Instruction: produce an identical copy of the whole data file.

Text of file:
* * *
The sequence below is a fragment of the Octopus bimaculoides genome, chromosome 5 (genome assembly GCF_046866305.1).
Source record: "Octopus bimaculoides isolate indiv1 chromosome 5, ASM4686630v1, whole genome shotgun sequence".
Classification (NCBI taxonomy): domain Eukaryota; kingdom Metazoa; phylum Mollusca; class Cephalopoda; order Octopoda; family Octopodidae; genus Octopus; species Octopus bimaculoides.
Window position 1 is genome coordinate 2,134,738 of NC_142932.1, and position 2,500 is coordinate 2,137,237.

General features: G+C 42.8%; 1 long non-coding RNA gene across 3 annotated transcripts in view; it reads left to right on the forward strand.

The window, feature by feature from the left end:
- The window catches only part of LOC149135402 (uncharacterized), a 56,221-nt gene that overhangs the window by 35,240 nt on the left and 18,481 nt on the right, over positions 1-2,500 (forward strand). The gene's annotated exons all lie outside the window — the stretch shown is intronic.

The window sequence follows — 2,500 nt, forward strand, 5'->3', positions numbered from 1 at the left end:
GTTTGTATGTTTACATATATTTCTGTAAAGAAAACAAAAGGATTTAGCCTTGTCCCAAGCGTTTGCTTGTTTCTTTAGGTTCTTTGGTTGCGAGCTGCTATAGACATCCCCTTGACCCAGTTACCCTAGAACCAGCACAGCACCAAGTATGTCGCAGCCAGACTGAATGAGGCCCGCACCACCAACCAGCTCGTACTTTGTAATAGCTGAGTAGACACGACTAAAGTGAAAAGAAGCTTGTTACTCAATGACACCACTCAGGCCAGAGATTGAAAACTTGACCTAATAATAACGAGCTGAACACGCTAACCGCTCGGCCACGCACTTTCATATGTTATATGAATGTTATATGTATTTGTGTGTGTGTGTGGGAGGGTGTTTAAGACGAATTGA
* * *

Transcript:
The sequence below is a fragment of the Octopus bimaculoides genome, chromosome 5 (genome assembly GCF_046866305.1).
Source record: "Octopus bimaculoides isolate indiv1 chromosome 5, ASM4686630v1, whole genome shotgun sequence".
Classification (NCBI taxonomy): domain Eukaryota; kingdom Metazoa; phylum Mollusca; class Cephalopoda; order Octopoda; family Octopodidae; genus Octopus; species Octopus bimaculoides.
Window position 1 is genome coordinate 2,134,738 of NC_142932.1, and position 2,500 is coordinate 2,137,237.

General features: G+C 42.8%; 1 long non-coding RNA gene across 3 annotated transcripts in view; it reads left to right on the forward strand.

The window, feature by feature from the left end:
- The window catches only part of LOC149135402 (uncharacterized), a 56,221-nt gene that overhangs the window by 35,240 nt on the left and 18,481 nt on the right, over positions 1-2,500 (forward strand). The gene's annotated exons all lie outside the window — the stretch shown is intronic.

The window sequence follows — 2,500 nt, forward strand, 5'->3', positions numbered from 1 at the left end:
GTTTGTATGTTTACATATATTTCTGTAAAGAAAACAAAAGGATTTAGCCTTGTCCCAAGCGTTTGCTTGTTTCTTTAGGTTCTTTGGTTGCGAGCTGCTATAGACATCCCCTTGACCCAGTTACCCTAGAACCAGCACAGCACCAAGTATGTCGCAGCCAGACTGAATGAGGCCCGCACCACCAACCAGCTCGTACTTTGTAATAGCTGAGTAGACACGACTAAAGTGAAAAGAAGCTTGTTACTCAATGACACCACTCAGGCCAGAGATTGAAAACTTGACCTAATAATAACGAGCTGAACACGCTAACCGCTCGGCCACGCACTTTCATATGTTATATGAATGTTATATGTATTTGTGTGTGTGTGTGGGAGGGTGTTTAAGACGAATTGA